In the 18 years I’ve been doing PR (and all related services), I’ve had a parting of ways with a client just twice. By parting, I mean outright firing – or terminating a contract early. In both instances, you do what you can – turn over files, maintain your work ethic to the end and wish everyone well.
In my experience, you know in the first two to four weeks whether you can deliver what you’ve been hired to do – and whether it will meet your professional standards. If you’re stubborn, and don’t wish to recognize the root causes as to why it’s not working, you can hang in as long as you can and suffer the consequences.
But in today’s mobile economy, you need to move on. Here’s how to go about it.
Here’s an interesting blog post
by Nick Reese. He offers helpful scenarios for those too traumatized to figure it out – including email scripts to ending it. Many of you will recognize the truths here, especially in the comments section. If you’ve been doing this long enough, you’ll see versions of your own stories here.
More scripts here
from The Hartford – followed with advice about distinguishing between the type of problem clients and problem behaviors. Is it just a tedious lift to educate people – or are they truly abusive to you? The distinction may not help you. But it may calm you momentarily as you’re thinking through your options.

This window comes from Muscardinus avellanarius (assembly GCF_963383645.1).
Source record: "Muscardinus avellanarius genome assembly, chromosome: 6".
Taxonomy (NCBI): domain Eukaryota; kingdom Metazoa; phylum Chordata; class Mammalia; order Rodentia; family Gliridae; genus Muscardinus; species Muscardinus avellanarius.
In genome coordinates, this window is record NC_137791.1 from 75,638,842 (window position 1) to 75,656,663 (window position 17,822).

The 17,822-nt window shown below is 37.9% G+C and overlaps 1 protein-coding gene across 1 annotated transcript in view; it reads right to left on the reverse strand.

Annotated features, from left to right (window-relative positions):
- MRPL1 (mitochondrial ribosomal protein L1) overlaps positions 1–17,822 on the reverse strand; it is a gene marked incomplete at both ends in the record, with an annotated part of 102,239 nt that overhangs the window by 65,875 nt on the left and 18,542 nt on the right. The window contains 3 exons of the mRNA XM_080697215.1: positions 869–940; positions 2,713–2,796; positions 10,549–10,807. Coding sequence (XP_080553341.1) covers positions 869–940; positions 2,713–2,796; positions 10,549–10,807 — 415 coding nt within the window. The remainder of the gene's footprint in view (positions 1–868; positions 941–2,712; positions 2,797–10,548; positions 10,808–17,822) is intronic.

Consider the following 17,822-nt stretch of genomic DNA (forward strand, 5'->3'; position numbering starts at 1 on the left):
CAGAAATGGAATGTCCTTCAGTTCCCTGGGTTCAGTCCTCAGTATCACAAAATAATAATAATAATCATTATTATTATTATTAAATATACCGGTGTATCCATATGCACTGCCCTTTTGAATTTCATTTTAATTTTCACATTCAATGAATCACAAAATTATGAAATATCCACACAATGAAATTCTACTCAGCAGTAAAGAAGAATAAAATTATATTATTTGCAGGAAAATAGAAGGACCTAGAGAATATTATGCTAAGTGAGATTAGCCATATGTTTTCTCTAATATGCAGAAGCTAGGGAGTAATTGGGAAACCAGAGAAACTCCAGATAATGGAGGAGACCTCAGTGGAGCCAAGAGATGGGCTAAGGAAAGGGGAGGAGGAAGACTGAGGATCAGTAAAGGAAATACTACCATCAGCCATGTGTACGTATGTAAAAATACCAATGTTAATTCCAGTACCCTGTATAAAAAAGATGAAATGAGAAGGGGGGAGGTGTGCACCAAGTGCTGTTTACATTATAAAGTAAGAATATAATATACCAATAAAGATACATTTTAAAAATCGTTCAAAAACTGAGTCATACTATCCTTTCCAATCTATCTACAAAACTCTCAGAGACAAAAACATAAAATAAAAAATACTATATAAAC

Then there’s this advice
from the Harvard Business Review – noting that it’s always easier to keep a current client than cultivate a new one. Easier, yes. But not necessarily good for you. Diversity in your client pool and newer challenges keep you brain fresh to an extent. The more you do and the more you’re out there – the better options you’ll be able to offer your client.
Now, in the end – it’s tough to say good-bye no matter the reason. But I’m old enough now and semi-wise enough to know when to end it, when never to start it, and how to fold in a bit of parting advice to help them on their way. A recent IPA PRSA webinar reminded me of remembering your own value. Yes, you still have to pay the bills. But pay them on your terms – and never let a relationship be a regret.
How about you? Let us know your best practices and how you moved on.